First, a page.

Title
Frequency-dependent selection on female morphs driven by premating interactions with males Frequency-dependent selection on female morphs driven by premating interactions with males
Author
Faculty/Department
Faculty of Sciences. Biology
Publication type
article
Publication
Chicago, Ill. ,
Subject
Chemistry
Biology
Source (journal)
American naturalist. - Chicago, Ill., 1867, currens
Volume/pages
186(2015) :1 , p. 141-150
ISSN
0003-0147
ISI
000356632700014
Carrier
E
Target language
English (eng)
Full text (Publishers DOI)
Affiliation
University of Antwerp
Abstract
Species showing color polymorphisms-the presence of two or more genetically determined color morphs within a single population-are excellent systems for studying the selective forces driving the maintenance of genetic diversity. Despite a shortage of empirical evidence, it is often suggested that negative frequency-dependent mate preference by males (or diet choice by predators) results in fitness benefits for the rare female morph (or prey type). Moreover, most studies have focused on the male (or predator) behavior in these systems and largely overlooked the importance of female (or prey) resistance behavior. Here, we provide the first explicit test of the role of frequency-dependent and frequency-independent intersexual interactions in female polymorphic damselflies. We identify the stage of the mating sequence when frequency-dependent selection is likely to act by comparing indexes of male mate preference when the female has little (females presented on sticks), moderate (females in cages), and high (females free to fly in the field) ability to avoid male mating attempts. Frequency-dependent male preferences were found only in those experiments where females had little ability to resist male harassment, indicating that premating interactions most likely drive negative frequency-dependent selection in this system. In addition, by separating frequency-dependent male mating preference from the baseline frequency-independent component, we reconcile the seemingly contradictory results of previous studies and highlight the roles of both forms of selection in maintaining the polymorphism at a given equilibrium. We conclude that considering interactions among all players-here, males and females-is crucial to fully understanding the mechanisms underlying the maintenance of genetic polymorphisms in the wild.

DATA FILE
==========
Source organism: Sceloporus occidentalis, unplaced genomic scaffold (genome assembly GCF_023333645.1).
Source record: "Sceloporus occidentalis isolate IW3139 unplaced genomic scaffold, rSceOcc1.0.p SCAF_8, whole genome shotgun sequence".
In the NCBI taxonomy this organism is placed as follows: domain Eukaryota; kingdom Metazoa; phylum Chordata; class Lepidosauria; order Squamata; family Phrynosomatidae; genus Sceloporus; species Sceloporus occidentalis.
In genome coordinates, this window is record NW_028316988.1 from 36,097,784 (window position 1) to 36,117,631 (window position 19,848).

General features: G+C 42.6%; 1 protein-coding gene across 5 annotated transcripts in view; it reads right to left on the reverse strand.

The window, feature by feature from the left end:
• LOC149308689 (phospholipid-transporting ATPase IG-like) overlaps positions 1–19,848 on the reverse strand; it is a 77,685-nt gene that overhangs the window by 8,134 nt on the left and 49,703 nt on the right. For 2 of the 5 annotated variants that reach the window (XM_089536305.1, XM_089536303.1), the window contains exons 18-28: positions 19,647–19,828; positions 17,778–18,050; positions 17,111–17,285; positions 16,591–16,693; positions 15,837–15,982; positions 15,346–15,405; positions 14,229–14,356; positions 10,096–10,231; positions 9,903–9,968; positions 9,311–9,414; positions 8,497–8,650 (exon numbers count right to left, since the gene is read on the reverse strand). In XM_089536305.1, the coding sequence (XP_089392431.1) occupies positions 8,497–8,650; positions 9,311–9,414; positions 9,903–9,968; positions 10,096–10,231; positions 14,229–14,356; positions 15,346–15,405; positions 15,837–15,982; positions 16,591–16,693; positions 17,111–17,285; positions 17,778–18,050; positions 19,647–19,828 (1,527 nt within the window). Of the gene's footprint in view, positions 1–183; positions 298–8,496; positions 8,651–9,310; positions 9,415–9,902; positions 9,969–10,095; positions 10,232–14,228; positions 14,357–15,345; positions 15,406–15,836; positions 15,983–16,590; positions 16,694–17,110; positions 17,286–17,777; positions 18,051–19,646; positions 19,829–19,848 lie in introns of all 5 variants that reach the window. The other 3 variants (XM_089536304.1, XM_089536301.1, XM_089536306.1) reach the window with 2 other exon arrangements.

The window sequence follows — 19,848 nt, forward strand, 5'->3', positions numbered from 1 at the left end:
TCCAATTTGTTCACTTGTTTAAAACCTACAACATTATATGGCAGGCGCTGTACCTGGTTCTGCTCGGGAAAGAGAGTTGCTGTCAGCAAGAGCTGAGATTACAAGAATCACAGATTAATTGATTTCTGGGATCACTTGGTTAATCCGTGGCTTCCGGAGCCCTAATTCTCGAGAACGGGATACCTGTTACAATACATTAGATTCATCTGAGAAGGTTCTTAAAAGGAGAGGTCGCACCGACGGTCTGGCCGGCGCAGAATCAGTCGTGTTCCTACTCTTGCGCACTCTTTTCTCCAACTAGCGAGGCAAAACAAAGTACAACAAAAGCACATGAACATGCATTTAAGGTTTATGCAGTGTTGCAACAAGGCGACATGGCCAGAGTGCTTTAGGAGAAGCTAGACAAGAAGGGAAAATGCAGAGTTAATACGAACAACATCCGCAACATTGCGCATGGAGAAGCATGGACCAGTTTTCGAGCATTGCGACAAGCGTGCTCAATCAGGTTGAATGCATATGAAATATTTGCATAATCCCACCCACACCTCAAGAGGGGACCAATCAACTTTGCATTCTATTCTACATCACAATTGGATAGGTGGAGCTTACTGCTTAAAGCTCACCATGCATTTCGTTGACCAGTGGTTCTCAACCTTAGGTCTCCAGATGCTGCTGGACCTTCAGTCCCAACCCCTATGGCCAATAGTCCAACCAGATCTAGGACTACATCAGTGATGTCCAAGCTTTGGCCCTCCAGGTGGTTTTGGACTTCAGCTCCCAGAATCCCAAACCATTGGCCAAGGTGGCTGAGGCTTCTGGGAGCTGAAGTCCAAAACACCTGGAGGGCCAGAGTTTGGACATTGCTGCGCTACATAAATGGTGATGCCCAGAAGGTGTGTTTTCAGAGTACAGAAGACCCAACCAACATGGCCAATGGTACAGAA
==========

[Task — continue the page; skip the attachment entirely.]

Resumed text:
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Full text (open access)
https://repository.uantwerpen.be/docman/irua/78dc75/9859.pdf
E-info
https://repository.uantwerpen.be/docman/iruaauth/d8c1c2/6f910493.pdf
Handle